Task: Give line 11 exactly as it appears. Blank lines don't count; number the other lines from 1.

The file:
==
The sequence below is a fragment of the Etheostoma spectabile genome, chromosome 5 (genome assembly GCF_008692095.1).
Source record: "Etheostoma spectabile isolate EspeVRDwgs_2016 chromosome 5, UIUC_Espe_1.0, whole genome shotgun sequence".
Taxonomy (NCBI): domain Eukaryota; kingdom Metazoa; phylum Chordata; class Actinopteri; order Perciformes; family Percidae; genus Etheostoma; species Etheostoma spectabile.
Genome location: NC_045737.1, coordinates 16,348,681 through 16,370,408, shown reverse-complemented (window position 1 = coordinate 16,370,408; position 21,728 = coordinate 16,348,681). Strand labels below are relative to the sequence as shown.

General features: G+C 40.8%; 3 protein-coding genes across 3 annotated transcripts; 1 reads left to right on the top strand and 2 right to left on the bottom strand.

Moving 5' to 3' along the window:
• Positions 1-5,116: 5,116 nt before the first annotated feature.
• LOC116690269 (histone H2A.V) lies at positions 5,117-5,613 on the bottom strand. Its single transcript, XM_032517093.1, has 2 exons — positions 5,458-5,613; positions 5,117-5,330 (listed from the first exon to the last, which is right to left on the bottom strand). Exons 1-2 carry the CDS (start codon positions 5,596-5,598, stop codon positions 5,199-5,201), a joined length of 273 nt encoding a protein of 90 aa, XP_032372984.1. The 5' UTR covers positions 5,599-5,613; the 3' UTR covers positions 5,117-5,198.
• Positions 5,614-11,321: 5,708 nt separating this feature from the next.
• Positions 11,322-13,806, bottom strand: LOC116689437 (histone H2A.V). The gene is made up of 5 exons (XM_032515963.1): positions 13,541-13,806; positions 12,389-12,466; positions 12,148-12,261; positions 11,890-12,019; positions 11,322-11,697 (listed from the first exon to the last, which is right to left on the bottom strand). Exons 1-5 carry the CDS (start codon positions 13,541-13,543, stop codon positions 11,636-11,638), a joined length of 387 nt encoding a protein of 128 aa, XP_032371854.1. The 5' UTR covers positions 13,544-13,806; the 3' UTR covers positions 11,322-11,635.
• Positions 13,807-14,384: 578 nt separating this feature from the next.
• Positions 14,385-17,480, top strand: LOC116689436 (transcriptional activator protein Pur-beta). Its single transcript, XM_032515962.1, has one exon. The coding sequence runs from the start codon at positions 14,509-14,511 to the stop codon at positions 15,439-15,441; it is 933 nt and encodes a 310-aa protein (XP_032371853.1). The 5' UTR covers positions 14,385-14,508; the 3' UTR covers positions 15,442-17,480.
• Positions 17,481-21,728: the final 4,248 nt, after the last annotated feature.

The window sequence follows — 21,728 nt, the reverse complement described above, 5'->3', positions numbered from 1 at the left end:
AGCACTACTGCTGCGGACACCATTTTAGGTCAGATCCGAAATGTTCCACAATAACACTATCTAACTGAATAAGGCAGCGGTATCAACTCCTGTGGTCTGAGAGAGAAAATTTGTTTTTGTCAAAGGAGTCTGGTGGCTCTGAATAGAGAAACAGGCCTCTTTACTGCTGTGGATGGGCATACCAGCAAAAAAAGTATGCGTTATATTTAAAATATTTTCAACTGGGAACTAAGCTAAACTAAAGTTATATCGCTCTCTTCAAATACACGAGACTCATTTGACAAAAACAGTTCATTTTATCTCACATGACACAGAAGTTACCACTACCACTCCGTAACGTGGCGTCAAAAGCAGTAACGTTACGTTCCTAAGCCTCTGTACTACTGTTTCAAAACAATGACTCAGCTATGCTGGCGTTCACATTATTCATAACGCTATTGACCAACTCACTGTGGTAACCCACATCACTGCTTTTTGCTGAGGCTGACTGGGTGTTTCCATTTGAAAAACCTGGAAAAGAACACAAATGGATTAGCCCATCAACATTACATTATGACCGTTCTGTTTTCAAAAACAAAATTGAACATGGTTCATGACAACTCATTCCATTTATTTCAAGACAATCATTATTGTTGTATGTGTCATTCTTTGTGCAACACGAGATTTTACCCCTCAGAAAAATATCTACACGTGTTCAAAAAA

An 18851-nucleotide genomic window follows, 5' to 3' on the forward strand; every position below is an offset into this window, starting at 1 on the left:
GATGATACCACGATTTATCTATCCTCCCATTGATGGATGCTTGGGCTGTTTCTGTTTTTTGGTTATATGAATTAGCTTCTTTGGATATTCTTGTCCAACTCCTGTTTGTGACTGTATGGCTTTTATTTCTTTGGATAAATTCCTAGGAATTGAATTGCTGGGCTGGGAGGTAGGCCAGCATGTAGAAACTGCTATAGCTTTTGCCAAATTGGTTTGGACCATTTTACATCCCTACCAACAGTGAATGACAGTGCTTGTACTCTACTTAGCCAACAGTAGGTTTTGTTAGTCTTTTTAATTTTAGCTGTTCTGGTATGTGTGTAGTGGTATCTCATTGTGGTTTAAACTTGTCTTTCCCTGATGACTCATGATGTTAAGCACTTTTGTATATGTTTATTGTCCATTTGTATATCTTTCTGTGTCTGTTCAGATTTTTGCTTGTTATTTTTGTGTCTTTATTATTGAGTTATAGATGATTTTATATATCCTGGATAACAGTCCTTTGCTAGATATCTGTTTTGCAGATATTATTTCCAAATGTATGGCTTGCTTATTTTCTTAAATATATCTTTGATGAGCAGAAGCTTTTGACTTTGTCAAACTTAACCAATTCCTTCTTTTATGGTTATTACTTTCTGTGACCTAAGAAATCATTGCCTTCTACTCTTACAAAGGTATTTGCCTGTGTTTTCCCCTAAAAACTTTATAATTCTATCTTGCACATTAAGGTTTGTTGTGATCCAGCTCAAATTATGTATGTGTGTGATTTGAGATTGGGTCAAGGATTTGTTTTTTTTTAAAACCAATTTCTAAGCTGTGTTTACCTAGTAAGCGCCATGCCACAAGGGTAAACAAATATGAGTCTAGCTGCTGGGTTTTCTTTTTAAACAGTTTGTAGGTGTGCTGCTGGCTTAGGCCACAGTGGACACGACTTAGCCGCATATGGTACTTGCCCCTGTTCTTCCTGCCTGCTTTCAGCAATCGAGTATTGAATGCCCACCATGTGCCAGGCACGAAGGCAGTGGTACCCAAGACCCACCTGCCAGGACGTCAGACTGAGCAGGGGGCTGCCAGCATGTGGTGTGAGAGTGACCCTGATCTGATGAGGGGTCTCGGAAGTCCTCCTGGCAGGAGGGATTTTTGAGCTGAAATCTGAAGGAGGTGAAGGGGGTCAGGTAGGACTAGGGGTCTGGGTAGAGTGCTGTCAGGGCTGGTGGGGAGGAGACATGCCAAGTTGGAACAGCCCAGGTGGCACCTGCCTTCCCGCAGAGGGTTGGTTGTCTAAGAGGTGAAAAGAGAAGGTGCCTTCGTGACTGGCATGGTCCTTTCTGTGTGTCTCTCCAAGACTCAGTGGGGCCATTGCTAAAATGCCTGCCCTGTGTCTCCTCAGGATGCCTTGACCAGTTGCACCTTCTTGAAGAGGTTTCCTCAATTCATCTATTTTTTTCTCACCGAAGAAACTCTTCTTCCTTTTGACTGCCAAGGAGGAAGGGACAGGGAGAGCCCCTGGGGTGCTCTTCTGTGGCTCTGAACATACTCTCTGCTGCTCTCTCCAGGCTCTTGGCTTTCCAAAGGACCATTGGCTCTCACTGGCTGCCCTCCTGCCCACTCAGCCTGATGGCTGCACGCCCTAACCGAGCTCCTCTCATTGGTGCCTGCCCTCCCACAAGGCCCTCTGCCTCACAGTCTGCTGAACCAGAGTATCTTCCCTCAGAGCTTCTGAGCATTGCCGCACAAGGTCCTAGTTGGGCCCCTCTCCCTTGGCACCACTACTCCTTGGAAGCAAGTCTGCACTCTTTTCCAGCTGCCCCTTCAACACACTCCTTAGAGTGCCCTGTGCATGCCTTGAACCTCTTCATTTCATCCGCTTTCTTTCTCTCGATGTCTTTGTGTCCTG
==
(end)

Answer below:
• Positions 13,807-14,384: 578 nt separating this feature from the next.